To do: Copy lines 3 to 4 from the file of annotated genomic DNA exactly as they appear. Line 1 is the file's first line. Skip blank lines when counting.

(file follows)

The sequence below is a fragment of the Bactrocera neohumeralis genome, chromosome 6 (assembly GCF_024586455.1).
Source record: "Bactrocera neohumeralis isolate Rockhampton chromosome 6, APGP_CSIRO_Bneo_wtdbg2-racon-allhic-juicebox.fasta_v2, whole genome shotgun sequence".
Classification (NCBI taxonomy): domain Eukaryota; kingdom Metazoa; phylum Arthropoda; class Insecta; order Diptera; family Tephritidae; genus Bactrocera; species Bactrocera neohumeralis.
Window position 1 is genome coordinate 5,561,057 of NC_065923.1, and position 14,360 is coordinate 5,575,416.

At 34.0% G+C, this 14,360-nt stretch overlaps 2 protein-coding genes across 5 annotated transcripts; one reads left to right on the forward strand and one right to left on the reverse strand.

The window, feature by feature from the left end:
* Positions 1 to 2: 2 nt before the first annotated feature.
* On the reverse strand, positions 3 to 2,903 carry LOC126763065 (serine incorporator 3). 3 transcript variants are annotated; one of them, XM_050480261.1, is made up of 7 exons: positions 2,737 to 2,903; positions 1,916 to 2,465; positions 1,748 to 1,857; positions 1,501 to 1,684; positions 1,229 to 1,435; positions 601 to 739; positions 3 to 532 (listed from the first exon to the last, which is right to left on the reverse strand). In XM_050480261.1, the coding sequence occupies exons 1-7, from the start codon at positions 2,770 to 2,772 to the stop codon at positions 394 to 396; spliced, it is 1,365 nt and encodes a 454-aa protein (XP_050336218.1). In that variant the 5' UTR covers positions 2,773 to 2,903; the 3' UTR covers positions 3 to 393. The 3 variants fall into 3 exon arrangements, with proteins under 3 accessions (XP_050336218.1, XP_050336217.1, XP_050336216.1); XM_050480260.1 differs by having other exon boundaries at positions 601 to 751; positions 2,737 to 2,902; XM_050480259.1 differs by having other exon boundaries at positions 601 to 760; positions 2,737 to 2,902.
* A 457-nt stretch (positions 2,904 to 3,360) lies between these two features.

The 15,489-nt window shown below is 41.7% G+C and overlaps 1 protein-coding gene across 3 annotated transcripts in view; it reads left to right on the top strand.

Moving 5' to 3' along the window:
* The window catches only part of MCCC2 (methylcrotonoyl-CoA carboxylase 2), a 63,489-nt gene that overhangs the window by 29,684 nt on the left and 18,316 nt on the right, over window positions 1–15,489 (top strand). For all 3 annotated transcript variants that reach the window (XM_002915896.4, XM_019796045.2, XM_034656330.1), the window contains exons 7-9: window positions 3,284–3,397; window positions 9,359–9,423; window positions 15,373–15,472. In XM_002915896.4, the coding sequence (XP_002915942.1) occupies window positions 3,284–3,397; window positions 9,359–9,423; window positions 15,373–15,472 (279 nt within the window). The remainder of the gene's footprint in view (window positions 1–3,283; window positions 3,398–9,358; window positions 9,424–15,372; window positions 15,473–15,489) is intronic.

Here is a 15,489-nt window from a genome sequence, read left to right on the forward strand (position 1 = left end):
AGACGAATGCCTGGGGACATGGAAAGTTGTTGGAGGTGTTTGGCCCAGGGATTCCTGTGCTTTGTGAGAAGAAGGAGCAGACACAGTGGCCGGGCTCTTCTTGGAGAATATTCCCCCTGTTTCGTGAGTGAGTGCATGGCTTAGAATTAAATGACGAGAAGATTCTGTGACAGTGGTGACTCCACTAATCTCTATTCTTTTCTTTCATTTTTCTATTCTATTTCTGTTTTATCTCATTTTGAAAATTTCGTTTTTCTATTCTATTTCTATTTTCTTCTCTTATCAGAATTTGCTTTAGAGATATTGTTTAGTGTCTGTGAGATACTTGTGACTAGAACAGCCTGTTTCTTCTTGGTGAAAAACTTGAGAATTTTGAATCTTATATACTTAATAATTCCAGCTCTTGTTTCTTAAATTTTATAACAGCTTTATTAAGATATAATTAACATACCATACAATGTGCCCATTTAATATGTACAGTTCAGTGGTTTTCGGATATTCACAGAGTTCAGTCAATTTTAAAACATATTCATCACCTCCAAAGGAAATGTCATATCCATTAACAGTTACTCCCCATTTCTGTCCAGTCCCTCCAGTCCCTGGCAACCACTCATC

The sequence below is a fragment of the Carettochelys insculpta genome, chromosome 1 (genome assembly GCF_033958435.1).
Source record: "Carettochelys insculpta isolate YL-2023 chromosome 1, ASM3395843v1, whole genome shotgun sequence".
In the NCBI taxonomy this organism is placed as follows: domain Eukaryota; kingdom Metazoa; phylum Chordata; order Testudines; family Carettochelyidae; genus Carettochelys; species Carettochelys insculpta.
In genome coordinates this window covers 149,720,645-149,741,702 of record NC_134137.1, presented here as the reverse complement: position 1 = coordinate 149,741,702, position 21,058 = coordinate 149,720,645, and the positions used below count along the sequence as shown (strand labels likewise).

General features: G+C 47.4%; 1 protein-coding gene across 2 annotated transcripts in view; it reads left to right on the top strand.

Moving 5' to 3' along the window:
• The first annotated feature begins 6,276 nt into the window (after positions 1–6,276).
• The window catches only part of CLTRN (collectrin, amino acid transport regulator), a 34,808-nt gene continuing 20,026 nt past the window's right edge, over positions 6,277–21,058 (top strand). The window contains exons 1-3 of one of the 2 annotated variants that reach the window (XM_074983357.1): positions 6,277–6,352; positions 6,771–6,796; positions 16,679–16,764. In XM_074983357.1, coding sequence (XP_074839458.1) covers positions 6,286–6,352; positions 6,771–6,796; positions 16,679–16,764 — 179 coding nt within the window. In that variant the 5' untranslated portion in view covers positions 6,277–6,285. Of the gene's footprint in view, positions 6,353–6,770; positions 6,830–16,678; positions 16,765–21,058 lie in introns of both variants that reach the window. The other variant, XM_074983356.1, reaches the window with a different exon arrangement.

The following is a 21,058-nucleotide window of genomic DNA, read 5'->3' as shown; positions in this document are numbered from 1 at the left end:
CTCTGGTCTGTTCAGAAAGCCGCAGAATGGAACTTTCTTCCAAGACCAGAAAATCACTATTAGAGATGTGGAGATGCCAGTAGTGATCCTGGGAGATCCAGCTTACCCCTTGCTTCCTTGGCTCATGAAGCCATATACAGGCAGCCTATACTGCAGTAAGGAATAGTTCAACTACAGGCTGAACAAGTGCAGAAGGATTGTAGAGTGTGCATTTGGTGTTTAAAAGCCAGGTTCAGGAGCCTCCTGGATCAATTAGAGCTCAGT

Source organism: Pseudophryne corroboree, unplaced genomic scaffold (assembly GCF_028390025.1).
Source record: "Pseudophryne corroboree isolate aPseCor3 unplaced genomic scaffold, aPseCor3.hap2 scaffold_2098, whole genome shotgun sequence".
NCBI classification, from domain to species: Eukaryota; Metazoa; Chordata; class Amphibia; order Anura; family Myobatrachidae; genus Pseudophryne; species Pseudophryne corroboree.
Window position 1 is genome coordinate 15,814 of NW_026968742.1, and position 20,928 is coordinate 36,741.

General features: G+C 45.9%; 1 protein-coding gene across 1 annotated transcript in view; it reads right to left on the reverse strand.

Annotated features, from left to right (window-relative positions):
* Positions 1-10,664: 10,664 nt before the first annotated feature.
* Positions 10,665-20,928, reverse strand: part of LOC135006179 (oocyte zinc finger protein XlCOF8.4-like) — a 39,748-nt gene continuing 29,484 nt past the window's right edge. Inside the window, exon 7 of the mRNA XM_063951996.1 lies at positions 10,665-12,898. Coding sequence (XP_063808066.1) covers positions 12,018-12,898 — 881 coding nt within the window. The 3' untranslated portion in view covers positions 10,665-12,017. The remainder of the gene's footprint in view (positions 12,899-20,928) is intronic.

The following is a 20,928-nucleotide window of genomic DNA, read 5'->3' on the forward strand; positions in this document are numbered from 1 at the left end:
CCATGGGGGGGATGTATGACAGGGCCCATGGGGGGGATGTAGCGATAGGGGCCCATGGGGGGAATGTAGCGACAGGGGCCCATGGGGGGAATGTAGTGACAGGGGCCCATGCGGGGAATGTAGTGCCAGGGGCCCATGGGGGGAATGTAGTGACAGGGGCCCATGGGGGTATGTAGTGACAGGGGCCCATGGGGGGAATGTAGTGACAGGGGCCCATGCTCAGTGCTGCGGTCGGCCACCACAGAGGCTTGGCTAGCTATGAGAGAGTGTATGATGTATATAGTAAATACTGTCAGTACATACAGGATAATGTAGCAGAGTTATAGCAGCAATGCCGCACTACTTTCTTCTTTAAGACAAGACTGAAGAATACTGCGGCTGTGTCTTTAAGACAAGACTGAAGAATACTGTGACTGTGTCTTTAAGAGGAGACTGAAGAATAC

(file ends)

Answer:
Classification (NCBI taxonomy): domain Eukaryota; kingdom Metazoa; phylum Arthropoda; class Insecta; order Diptera; family Tephritidae; genus Bactrocera; species Bactrocera neohumeralis.
Window position 1 is genome coordinate 5,561,057 of NC_065923.1, and position 14,360 is coordinate 5,575,416.